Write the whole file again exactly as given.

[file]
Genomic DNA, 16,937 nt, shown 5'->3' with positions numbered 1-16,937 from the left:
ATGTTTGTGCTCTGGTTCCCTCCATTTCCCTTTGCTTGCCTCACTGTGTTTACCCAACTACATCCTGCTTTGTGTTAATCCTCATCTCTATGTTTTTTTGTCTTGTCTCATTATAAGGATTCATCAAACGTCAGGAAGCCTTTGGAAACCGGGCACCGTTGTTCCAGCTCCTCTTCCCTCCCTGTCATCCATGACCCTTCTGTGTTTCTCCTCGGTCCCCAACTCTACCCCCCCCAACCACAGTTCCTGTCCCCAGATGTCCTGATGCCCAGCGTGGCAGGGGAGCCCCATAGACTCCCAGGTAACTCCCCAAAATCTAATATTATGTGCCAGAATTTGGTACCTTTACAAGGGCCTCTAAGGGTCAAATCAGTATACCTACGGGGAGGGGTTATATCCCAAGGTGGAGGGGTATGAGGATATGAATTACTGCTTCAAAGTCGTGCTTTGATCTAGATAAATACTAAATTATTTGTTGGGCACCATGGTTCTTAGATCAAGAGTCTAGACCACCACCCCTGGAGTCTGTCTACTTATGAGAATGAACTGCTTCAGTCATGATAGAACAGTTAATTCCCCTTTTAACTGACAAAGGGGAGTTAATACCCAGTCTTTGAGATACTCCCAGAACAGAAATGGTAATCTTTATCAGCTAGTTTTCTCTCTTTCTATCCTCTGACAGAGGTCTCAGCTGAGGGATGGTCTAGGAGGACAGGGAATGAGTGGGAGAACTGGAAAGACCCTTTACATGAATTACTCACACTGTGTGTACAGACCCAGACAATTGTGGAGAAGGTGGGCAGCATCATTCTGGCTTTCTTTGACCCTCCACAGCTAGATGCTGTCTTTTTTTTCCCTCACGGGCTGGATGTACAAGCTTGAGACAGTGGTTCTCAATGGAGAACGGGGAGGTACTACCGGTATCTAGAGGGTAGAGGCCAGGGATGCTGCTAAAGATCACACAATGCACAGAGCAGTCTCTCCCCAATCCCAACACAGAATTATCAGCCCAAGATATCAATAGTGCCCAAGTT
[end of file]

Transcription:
Genomic DNA, 16,937 nt, shown 5'->3' with positions numbered 1-16,937 from the left:
ATGTTTGTGCTCTGGTTCCCTCCATTTCCCTTTGCTTGCCTCACTGTGTTTACCCAACTACATCCTGCTTTGTGTTAATCCTCATCTCTATGTTTTTTTGTCTTGTCTCATTATAAGGATTCATCAAACGTCAGGAAGCCTTTGGAAACCGGGCACCGTTGTTCCAGCTCCTCTTCCCTCCCTGTCATCCATGACCCTTCTGTGTTTCTCCTCGGTCCCCAACTCTACCCCCCCCAACCACAGTTCCTGTCCCCAGATGTCCTGATGCCCAGCGTGGCAGGGGAGCCCCATAGACTCCCAGGTAACTCCCCAAAATCTAATATTATGTGCCAGAATTTGGTACCTTTACAAGGGCCTCTAAGGGTCAAATCAGTATACCTACGGGGAGGGGTTATATCCCAAGGTGGAGGGGTATGAGGATATGAATTACTGCTTCAAAGTCGTGCTTTGATCTAGATAAATACTAAATTATTTGTTGGGCACCATGGTTCTTAGATCAAGAGTCTAGACCACCACCCCTGGAGTCTGTCTACTTATGAGAATGAACTGCTTCAGTCATGATAGAACAGTTAATTCCCCTTTTAACTGACAAAGGGGAGTTAATACCCAGTCTTTGAGATACTCCCAGAACAGAAATGGTAATCTTTATCAGCTAGTTTTCTCTCTTTCTATCCTCTGACAGAGGTCTCAGCTGAGGGATGGTCTAGGAGGACAGGGAATGAGTGGGAGAACTGGAAAGACCCTTTACATGAATTACTCACACTGTGTGTACAGACCCAGACAATTGTGGAGAAGGTGGGCAGCATCATTCTGGCTTTCTTTGACCCTCCACAGCTAGATGCTGTCTTTTTTTTCCCTCACGGGCTGGATGTACAAGCTTGAGACAGTGGTTCTCAATGGAGAACGGGGAGGTACTACCGGTATCTAGAGGGTAGAGGCCAGGGATGCTGCTAAAGATCACACAATGCACAGAGCAGTCTCTCCCCAATCCCAACACAGAATTATCAGCCCAAGATATCAATAGTGCCCAAGTT